Baldwin and "Giovanni's Room"

James Baldwin was born in Harlem in New York City in 1924. His step-father served as a Baptist preacher, and frequently treated his step-son more harshly than his other children. Such treatment led Baldwin to take up writing, and he would later publish his first work, a review of the writer Maxim Gorky in The Nation, in 1947.

Published in 1953 by Alfred A. Knopf, Inc., James Baldwin's first novel, Go Tell It on the Mountain, featured a semi-autobiographical story about the role of religion and the Pentecostal Church in the experiences of Southern African-Americans. The novel was a critical and commercial success, with critics applauding its themes of moral hypocrisy and racial relations, representing Baldwin’s “passionate gesture of identification with his people.”

Yet, in his 1961 collection of essays, Nobody Knows My Name, Baldwin wished not to be read as “merely a Negro; or, even, merely a Negro writer.” He moved to Paris when he was 24 to evade the oppression he faced as a black man living in New York, and his experiences there inspired his second novel, Giovanni’s Room.

Initial Correspondence Regarding Baldwin's "Giovanni's Room"

Giovanni’s Room centered on themes of homosexuality and heteronormativity through the experiences of the novel’s young, white, male protagonist, David, an American who develops a romantic relationship with a French man while staying in Paris. Much of the writing in the novel was based on Baldwin’s own experiences as a young, black, gay man in Paris.

In a September 21, 1955 letter written by Baldwin's agent, Helen Strauss, to Alfred A. Knopf, Inc., Strauss claims that the new novel is a “brilliant job” while also “unusual and strange.” A copy of an initial draft of Giovanni’s Room attached the letter. Further, Strauss mentions Baldwin desiring Carlisle to be the first to read the manuscript, as he had previously done with Baldwin’s Go Tell It on the Mountain.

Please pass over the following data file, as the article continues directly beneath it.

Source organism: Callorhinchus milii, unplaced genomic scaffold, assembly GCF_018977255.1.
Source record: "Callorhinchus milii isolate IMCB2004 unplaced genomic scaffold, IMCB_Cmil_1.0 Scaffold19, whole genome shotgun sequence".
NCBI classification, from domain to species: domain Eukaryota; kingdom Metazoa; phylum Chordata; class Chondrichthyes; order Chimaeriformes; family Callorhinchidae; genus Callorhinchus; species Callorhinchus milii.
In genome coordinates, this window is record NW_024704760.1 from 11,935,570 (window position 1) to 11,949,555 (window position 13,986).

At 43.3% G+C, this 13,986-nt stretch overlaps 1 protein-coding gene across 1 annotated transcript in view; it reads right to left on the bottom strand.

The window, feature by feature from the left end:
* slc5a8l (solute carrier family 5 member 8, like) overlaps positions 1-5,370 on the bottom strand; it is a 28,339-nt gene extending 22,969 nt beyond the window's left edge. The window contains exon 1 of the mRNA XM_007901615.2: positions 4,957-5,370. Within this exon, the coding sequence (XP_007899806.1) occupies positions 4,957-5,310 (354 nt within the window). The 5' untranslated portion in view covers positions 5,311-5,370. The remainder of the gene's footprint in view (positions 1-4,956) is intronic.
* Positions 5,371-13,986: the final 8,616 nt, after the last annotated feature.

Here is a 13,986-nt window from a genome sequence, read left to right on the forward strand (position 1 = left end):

While Strauss comments on the brilliance of the novel, she refrains from providing a description of the work and from illuminating on any of the novel's "unusual and strange" themes. Perhaps Baldwin's own agent knew the difficulties he would face in trying to get the work published. 

Rejection Letter of James Baldwin's "Giovanni's Room" from Knopf Publishing Co.

In response to Strauss’s letter, Henry Carlisle writes to Baldwin weeks later on October 5, 1955, with a rejection letter on behalf of the rest of the book reviewers at Alfred A. Knopf, Inc. Carlisle remarks that Baldwin is “successful in what he’s trying to do,” and that the novel “confirms [Baldwin’s] talent as a writer.”

However, Carlisle notes that the decision “was unanimous that [Alfred A. Knopf, Inc.] cannot publish it.” “The important thing though, is not that we don’t like the book,” writes Carlisle,” but that “we think that publishing the book, not because of its subject but because of its failure… will estrange many of your readers.”

In another letter written to Baldwin from Knopf Publishing, Baldwin is told that Giovanni's Room "will ruin [his] career," due to him "not writing about the same things and in the same manner" as he did with Go Tell It on the Mountain. "We won't publish this book as a favor to you," writes Carlisle.